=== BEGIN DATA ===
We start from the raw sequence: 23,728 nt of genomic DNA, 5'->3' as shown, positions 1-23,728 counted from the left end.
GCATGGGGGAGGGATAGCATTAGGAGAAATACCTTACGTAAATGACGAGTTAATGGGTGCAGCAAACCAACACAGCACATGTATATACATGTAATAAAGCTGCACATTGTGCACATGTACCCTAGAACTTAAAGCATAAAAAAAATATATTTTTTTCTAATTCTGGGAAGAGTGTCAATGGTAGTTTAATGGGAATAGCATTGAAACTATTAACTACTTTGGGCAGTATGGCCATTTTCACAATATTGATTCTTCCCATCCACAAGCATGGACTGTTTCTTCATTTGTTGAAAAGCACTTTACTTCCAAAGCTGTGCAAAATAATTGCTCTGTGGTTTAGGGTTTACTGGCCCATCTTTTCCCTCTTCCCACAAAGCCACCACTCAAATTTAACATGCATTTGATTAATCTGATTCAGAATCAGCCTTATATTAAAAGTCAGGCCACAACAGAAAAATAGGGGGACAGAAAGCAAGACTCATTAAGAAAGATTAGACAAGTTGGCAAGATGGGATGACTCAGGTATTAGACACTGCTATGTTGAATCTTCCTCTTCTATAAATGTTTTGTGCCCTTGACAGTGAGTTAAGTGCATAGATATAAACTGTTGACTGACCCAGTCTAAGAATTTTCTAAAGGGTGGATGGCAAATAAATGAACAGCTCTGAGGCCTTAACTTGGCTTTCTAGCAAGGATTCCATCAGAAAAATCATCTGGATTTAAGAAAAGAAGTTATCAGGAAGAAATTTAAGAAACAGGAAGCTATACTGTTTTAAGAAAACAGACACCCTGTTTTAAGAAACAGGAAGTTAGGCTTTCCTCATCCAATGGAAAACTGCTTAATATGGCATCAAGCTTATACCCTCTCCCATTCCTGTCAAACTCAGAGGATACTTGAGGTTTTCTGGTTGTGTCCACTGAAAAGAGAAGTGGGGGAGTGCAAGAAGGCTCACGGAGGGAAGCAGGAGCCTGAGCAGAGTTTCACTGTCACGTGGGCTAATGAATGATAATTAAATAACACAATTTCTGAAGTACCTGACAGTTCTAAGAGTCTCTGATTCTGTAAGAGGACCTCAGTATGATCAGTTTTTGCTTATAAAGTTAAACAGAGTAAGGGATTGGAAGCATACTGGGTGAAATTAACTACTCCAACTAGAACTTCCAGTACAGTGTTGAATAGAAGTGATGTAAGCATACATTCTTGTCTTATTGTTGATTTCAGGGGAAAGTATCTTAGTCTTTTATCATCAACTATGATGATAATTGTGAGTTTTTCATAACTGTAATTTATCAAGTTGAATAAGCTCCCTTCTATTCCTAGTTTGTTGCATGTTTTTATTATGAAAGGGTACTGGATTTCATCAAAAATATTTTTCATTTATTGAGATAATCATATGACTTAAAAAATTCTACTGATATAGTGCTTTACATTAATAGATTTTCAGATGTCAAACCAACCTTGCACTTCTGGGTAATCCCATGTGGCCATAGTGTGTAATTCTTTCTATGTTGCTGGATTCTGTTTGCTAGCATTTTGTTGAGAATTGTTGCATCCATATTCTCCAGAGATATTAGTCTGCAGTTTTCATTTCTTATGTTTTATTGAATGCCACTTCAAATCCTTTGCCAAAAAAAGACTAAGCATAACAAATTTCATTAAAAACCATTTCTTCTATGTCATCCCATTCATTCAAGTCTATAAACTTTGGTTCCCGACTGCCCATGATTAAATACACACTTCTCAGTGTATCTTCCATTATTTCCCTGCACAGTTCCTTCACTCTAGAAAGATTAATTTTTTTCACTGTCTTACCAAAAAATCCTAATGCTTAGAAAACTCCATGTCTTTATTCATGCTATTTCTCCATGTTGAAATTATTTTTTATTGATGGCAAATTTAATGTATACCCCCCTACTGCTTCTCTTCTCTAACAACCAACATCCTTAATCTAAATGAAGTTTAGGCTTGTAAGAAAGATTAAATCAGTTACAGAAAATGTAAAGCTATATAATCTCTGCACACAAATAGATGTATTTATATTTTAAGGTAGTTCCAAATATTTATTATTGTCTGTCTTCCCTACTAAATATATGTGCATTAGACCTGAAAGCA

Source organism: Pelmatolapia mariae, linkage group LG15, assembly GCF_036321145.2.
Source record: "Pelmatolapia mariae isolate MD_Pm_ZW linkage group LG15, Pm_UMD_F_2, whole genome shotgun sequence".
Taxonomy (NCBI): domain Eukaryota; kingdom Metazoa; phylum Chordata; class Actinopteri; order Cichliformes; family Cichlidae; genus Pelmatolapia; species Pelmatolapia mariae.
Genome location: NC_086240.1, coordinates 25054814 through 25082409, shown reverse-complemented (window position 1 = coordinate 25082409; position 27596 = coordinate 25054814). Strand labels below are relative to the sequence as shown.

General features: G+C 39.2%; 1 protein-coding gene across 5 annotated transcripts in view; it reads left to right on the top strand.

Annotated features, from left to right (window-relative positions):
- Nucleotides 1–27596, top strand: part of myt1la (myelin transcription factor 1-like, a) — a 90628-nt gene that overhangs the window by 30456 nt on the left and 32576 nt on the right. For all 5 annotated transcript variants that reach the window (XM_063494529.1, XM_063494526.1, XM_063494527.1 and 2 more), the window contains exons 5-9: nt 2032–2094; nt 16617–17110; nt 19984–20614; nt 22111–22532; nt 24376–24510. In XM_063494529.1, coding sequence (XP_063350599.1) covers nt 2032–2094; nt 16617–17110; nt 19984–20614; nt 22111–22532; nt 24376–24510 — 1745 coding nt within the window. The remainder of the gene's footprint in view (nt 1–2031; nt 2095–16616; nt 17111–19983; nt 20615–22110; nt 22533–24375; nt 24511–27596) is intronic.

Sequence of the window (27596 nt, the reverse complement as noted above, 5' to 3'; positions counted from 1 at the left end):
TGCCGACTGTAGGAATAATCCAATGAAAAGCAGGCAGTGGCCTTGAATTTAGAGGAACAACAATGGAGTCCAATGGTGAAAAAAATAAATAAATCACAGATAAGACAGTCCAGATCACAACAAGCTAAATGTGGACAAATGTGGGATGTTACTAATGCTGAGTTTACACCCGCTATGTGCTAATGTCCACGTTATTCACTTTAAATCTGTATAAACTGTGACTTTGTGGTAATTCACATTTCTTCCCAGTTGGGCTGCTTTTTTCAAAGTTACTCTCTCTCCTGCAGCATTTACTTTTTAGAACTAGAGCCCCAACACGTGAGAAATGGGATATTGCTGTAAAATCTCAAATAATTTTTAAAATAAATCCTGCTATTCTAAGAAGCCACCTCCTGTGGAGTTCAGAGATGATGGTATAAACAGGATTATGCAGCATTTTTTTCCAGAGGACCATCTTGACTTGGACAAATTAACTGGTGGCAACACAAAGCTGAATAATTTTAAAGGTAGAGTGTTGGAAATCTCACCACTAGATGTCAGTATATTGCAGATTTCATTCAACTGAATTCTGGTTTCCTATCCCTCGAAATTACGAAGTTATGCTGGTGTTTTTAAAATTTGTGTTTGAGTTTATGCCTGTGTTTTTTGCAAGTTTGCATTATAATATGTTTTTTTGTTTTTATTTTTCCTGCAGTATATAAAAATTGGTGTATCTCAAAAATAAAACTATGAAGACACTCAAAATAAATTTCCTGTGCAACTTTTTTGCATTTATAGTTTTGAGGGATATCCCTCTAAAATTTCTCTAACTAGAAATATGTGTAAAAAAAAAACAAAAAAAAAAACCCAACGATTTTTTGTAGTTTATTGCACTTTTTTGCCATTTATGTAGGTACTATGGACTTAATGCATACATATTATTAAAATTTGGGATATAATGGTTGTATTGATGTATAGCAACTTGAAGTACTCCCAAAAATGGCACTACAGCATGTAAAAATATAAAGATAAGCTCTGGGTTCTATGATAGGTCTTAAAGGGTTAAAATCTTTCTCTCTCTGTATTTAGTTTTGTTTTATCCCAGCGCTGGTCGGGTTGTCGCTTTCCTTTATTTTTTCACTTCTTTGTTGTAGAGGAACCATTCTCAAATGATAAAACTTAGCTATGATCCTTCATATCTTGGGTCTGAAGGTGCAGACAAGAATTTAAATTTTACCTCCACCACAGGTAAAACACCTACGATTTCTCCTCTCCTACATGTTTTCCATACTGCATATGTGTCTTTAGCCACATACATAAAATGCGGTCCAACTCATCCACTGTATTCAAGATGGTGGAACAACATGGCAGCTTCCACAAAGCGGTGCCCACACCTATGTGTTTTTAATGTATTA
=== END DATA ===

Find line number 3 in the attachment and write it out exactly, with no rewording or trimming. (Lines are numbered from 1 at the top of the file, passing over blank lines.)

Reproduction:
Source organism: Pelmatolapia mariae, linkage group LG15, assembly GCF_036321145.2.